Mark Wahlberg didn't know for sure who would win for best villain at the MTV Movie Awards taping Saturday on a Sony Pictures sound stage in Culver City. But, as he and George Clooney opened the envelope to make the presentation on stage, he knew which of the nominees would not win.
"The winner is obviously not Christopher Walken," Wahlberg, dressed atypically of the generally casual participants in a natty suit and tie, said of the veteran actor who co-starred in "The Legend of Sleepy Hollow." "This is MTV."
Indeed, Mike Myers won for his Dr. Evil character, one of three awards he picked up for "Austin Powers: The Spy Who Shagged Me." And Hilary Swank, whose Oscar-winning "Boys Don't Cry" gender bend was perhaps last year's most-acclaimed performance, lost out for female breakthrough to Julia Stiles for "10 Things I Hate About You."
Meanwhile, best musical performance went to a song from "South Park: Bigger, Longer and Uncut," and not the one that sneaked into the Academy Awards nominations. No, "Blame Canada" is almost "The Sound of Music" compared to this flatulence-filled ditty with a title we can't even print and, for that matter, they can't say on MTV.
Sure, Oscar best picture winner "American Beauty" was nominated for best movie here, but so was the somewhat less erudite "American Pie." And though neither won ("The Matrix" did), you had a feeling the voters' sympathies went more to the "Pie" side of the equation.
Then again, this is what you get when you let the MTV audience vote. And this is the kind of awards show where you get charming host Sarah Jessica Parker sneaking up behind Wahlberg and Clooney, as the former tried to make his point, making like she was trying to fondle their behinds.
For all their silliness, however, the MTV awards just keep attracting bigger traditional Hollywood names.
On Saturday, for a show that will debut on the cable music channel Thursday, you had George Lucas himself on stage to solemnly accept the "Golden Popcorn" statue granted "Star Wars: Episode I The Phantom Menace" for best action sequence--and politely posing for snapshots with fans in the audience during taping breaks.
And you had "The Matrix" producer Joel Silver accepting the best movie honors presented by none other than Mel Gibson.
And you had Tom Cruise playing the good sport in a hilarious filmed bit with Ben Stiller as his annoying stunt double, Tom Crooze, though you have to wonder what Cruise will think when he sees the show's "South Park" meets "Gladiator" meets "Battlefield Earth" animated clip that skewers not only "Park's" ill-fated Kenny but also Scientology, featuring one of the characters using the book "Dianetics" for toilet paper.
At the MTV Awards, at least, you can have it both ways: Balance "American Pie" with "American Beauty" and take vicious swipes at Hollywood institutions while having those very institutions gladly play along.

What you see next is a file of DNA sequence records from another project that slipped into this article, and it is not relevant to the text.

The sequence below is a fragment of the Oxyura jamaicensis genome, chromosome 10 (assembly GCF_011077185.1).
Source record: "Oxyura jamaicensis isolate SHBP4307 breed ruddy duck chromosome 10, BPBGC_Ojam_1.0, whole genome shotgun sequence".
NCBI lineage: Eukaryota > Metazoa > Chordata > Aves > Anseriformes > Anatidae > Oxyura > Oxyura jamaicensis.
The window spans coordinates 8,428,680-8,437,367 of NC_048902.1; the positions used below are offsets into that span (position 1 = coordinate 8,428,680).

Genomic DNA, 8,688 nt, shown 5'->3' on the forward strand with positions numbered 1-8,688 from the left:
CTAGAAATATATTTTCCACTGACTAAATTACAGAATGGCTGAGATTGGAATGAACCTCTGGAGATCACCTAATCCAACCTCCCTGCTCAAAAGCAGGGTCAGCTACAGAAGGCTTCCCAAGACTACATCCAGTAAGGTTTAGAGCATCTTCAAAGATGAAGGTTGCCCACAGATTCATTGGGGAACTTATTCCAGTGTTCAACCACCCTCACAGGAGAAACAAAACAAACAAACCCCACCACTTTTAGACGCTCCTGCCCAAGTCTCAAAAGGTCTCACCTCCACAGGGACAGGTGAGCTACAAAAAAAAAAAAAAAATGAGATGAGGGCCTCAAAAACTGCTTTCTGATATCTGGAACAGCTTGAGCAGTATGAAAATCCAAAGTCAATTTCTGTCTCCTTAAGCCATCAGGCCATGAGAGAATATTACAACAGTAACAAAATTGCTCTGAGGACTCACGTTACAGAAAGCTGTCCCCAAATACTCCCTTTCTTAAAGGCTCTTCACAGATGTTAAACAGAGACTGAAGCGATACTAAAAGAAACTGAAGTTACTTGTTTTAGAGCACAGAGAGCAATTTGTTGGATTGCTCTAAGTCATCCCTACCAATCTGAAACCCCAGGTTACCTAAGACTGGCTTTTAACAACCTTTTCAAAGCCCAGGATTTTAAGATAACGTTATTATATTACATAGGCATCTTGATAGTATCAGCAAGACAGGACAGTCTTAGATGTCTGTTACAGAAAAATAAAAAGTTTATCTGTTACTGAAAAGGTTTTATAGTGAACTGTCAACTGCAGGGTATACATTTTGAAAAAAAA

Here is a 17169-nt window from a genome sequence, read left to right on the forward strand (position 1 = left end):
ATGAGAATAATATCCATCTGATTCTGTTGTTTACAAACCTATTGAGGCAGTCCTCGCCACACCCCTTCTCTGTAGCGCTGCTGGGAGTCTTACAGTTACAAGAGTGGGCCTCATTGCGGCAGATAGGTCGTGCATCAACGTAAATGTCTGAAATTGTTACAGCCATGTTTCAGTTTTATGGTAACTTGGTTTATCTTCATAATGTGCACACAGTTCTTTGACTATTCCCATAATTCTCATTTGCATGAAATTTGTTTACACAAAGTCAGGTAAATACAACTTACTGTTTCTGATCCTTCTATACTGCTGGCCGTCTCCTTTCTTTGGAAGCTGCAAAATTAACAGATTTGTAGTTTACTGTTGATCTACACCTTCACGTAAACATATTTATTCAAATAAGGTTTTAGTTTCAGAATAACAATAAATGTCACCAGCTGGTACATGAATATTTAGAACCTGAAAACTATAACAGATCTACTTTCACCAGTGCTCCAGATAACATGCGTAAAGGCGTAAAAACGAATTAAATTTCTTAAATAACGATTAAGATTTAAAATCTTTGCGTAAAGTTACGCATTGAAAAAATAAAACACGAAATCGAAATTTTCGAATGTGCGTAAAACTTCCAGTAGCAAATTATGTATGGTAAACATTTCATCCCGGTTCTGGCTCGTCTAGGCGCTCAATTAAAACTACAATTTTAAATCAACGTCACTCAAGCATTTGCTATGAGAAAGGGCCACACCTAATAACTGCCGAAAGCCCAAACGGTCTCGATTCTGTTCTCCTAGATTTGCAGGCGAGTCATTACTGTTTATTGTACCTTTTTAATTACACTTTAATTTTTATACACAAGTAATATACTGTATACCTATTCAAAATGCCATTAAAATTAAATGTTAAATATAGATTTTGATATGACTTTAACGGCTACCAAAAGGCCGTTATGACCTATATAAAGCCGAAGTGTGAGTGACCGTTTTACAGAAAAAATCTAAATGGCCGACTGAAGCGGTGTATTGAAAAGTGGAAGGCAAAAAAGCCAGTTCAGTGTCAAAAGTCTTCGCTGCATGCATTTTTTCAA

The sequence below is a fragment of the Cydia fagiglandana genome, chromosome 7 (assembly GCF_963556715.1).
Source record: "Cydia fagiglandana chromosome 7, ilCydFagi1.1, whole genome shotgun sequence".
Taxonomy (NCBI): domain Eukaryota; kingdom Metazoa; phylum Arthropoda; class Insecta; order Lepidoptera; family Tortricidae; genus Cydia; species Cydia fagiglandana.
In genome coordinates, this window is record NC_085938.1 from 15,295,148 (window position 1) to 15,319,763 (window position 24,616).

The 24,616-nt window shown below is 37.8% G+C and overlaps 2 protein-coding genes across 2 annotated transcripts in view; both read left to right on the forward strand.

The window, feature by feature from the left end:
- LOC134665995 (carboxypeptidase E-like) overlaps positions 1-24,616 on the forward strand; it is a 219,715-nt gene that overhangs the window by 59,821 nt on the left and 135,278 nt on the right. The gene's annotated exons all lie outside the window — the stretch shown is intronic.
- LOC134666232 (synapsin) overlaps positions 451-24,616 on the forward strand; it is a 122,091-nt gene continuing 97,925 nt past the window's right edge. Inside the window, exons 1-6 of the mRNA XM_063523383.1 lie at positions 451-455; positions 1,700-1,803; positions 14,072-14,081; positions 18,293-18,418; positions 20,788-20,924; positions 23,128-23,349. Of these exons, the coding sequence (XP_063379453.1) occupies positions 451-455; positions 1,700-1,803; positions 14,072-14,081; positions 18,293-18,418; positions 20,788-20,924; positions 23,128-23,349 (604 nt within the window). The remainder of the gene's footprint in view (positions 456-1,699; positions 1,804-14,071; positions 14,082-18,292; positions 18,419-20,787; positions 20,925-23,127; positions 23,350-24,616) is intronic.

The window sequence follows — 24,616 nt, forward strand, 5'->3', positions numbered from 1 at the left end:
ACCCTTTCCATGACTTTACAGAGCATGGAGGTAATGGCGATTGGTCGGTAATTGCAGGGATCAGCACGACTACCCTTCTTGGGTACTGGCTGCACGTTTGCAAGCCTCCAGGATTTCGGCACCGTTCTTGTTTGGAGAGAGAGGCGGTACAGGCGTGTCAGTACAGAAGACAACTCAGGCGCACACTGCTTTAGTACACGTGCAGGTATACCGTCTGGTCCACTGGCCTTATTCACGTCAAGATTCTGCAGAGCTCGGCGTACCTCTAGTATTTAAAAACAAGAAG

"The intention when I started to do the show [in 1992] and as we continued was not to be accepted by the establishment, but a show for the audience reflecting their tastes and sensibilities," said Joel Gallen, the telecast's producer, during pre-production.
But now, he says, it has been accepted.
"For movies like 'The Matrix,' 'Cruel Intentions' and 'Austin Powers,' this is like the Oscars," Gallen added.
So with that you get Lucas and Clooney and Gibson and, shouting through a case of laryngitis, Nicolas Cage. But do you pay a price?
Frankly, there was a certain amount of predictability and perfunctoriness Saturday. The music performances by D'Angelo, 'N Sync and Metallica brought star power but little of the grab-you-by-the-throat razzle-dazzle that marked last year's appearances of Will Smith and Kid Rock, though that could be because the Sony sound stage seemed to offer less room to operate than the Santa Monica Airport's Barker Hangar, where it was held in recent years.
And even the onstage kiss between "Buffy the Vampire Slayer's" Sarah Michelle Gellar and Selma Blair (accepting the best kiss award for their "Cruel Intentions" tonsil hockey) came off as something everyone expected.
So, ironically, in this wall o' irreverence, Wahlberg's moment of establishment reverence was the only true moment of rebellion.
Speaking of which, during the after-show reception, Wahlberg said he meant his comment more as an observation than a criticism.
"It is what it is," he said of the show. "They're promoting things that are targeted to children. But that's great."
Later at the same reception, MTV President Judy McGrath reported that Wahlberg had actually tried to apologize to MTV executives about his remark.
"But we said, 'No, that's what we want in the show,' " she said. "We've got to have that edge."
You want edge? Invite Wahlberg and Walken to co-host next year.
Roll Out the Red Carpet
* Young Hollywood turned up heat with sexy fashions at MTV's awards show. E2